2 GOP lawmakers are looking into whether Biden's student-loan forgiveness is a 'serious ethics violation' and benefits staffers who helped craft the policy
- GOP Reps. Foxx and Comer want investigations into the ethics of Biden's student-loan forgiveness.
- They're concerned that the staffers who helped craft the policy could stand to benefit from it.
Two Republican lawmakers renewed their concerns that President Joe Biden's staffers could benefit from his recent student-loan forgiveness policy.
On Thursday, Ranking Member on the Committee on Oversight and Reform James Comer and Ranking Member on the Committee on Education and Labor Virginia Foxx wrote a letter to the White House regarding potential ethics violations with Biden's $20,000 student-loan forgiveness plan announced in August. Specifically, in the letter — addressed to Counsel to the President Stuart Delery — the two Republican lawmakers said they are looking into whether "officials who worked on the student loan bailout will personally benefit from this financial windfall."
"Many hardworking taxpayers do not hold a college degree or made difficult financial decisions to finance their degree either without borrowing from taxpayers or by paying off their student loans as promised," they wrote. "We are concerned that political officials may have committed serious ethics violations if they provided advice and counsel or drafted the bailout scheme from which they financially benefited."
This isn't the first time Foxx and Comer raised these concerns — in June, they sent a letter to the US Office of Government Ethics requesting information on the same thing, saying that any potential relief would "explicitly violate President Biden's Ethics Pledge, which requires that every appointee in every executive agency contractually pledge to make decisions exclusively within the public interest and without regard to personal benefit or gain."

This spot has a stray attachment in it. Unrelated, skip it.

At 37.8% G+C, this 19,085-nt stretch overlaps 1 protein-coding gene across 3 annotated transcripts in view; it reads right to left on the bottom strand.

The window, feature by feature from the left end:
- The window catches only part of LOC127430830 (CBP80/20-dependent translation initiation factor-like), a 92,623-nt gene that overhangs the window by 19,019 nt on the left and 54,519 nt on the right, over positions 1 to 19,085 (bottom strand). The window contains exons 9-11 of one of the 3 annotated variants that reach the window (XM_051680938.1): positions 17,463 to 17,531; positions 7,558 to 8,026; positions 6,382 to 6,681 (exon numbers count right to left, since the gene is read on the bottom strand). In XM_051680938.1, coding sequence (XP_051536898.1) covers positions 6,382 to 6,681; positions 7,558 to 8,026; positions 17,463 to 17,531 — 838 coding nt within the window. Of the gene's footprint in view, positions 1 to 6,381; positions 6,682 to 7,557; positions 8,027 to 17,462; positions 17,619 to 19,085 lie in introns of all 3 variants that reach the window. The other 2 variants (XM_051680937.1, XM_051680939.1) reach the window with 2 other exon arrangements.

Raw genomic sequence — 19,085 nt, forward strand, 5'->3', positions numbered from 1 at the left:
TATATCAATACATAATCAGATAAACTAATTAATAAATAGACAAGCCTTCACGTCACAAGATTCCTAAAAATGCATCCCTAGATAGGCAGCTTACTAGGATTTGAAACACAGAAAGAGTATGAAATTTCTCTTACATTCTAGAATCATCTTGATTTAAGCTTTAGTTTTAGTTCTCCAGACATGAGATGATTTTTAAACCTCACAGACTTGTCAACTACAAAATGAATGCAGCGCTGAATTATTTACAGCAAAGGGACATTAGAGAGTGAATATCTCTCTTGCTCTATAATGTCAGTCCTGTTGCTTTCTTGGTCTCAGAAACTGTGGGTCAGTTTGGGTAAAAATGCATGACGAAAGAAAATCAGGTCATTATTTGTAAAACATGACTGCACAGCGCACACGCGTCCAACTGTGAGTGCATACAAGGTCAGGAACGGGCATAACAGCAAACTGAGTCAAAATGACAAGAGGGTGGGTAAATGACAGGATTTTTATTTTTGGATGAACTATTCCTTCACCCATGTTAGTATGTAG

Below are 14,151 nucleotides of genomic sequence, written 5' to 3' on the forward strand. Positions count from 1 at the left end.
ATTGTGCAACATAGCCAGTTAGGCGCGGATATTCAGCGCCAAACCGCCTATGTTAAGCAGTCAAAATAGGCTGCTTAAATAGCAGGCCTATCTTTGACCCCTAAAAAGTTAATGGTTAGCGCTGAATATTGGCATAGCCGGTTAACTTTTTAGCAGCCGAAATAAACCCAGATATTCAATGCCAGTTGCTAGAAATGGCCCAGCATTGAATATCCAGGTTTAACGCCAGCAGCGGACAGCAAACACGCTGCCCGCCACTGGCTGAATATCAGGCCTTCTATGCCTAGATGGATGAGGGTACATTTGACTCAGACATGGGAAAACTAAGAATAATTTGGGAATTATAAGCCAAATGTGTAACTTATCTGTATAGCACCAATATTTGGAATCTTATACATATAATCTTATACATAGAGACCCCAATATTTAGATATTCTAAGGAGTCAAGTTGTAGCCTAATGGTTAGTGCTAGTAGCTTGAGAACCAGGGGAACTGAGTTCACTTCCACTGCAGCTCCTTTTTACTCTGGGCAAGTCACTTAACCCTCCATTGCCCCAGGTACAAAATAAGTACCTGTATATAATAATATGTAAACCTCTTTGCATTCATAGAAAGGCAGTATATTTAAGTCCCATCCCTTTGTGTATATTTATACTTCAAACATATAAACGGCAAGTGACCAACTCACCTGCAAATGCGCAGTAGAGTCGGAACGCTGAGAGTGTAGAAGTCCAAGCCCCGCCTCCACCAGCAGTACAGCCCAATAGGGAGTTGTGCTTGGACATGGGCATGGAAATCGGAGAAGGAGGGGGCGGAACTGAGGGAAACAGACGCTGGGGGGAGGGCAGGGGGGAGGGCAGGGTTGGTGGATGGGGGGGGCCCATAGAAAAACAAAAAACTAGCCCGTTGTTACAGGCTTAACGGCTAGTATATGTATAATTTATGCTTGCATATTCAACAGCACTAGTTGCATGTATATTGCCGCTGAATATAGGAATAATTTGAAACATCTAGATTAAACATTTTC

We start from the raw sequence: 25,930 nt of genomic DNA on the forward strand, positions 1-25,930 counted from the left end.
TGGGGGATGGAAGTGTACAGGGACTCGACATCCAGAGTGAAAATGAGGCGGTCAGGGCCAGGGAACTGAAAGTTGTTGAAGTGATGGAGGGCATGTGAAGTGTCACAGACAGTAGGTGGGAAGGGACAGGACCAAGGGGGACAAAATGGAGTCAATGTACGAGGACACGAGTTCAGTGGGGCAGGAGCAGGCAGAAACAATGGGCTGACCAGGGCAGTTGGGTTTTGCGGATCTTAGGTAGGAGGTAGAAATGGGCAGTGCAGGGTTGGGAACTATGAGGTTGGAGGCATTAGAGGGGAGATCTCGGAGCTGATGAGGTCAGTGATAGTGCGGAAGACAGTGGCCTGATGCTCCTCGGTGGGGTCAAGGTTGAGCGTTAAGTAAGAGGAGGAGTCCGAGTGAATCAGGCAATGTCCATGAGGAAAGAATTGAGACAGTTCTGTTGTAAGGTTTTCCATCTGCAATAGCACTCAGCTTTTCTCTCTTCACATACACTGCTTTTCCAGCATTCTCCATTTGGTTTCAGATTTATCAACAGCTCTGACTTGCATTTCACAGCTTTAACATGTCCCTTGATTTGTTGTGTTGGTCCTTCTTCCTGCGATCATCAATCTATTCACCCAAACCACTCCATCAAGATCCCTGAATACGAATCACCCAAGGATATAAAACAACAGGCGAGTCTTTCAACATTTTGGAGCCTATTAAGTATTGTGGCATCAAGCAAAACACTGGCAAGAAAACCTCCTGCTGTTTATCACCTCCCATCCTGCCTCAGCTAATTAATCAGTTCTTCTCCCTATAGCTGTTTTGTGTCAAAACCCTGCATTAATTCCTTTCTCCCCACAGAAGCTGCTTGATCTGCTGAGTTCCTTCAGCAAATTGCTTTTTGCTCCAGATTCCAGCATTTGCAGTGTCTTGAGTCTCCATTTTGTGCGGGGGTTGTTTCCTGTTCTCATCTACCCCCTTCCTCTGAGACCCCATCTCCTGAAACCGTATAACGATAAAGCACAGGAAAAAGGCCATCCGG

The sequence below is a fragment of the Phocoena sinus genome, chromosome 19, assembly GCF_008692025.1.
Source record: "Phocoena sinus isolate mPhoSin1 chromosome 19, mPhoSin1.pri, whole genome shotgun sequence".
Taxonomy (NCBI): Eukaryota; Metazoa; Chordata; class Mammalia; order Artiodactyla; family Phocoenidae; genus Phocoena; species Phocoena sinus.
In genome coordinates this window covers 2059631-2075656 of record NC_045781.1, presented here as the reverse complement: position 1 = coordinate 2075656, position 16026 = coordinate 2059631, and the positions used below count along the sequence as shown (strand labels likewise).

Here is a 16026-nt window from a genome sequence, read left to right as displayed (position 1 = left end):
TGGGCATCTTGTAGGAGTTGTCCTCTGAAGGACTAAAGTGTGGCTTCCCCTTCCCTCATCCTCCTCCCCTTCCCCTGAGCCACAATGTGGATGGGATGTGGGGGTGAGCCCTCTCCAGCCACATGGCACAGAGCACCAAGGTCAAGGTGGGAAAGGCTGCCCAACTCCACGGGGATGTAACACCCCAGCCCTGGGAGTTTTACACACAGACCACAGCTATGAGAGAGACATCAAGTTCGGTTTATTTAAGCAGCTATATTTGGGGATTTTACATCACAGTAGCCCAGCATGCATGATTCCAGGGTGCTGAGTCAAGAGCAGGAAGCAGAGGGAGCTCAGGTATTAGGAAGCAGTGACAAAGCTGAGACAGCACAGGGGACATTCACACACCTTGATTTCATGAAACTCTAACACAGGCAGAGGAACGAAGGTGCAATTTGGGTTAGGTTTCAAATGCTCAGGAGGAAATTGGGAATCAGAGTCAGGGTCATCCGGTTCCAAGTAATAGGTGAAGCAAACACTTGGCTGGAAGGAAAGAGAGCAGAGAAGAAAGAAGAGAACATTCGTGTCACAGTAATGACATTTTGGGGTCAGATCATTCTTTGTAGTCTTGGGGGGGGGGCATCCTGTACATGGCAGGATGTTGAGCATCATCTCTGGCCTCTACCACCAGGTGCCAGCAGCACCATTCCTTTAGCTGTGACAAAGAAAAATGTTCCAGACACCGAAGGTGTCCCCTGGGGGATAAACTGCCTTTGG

In the Thursday letter, the lawmakers cited a report from Bloomberg that found at least 30 senior White House staffers have student-loan balances collectively owing as much as $4.7 million in debt, and they requested information on all employees who could stand to benefit from debt relief, along with any ethics pledges pertaining to those individuals, by September 29.
The White House has not yet given a direct response to Foxx and Comer's concerns. When asked about the letter during a press briefing on Thursday, White House Press Secretary Karine Jean-Pierre said she had not yet read the letter and could not comment on it specifically.
"What I can tell you is the facts, which is how this is going to give some breathing room to 90% of the people making less than $75,000 a year," Jean-Pierre said. "That matters, and it's going to be a gamechanger."
—Oversight Committee Republicans (@GOPoversight) September 15, 2022
Since Biden announced the debt relief, Republicans have been on the offense, pursuing many routes to attempt to prevent the loan forgiveness from coming to fruition. Along with requesting oversight on the policy, some lawmakers, including Foxx and Sen. Ted Cruz, have expressed intent to pursue lawsuits that could overturn the policy — even as the White House maintains it has the legal authority to implement broad relief under the HEROES Act of 2003, which allows modification of student-loan balances in connection with a national emergency, like COVID-19.
Amid GOP pushback, Democratic lawmakers are blasting Republicans for trying to take relief away from millions of working Americans. After Sen. Rick Scott tried to pass a bill that would block the relief, Massachusetts Sen. Elizabeth Warren on Wednesday called it a "shameful attempt by Republicans to keep working Americans buried under mountains of student debt."
"Now, Republicans are happy to pass out tax breaks and regulatory loopholes for billionaires and giant corporations, but they are fighting tooth and nail to keep working families from getting a penny of relief," she said.
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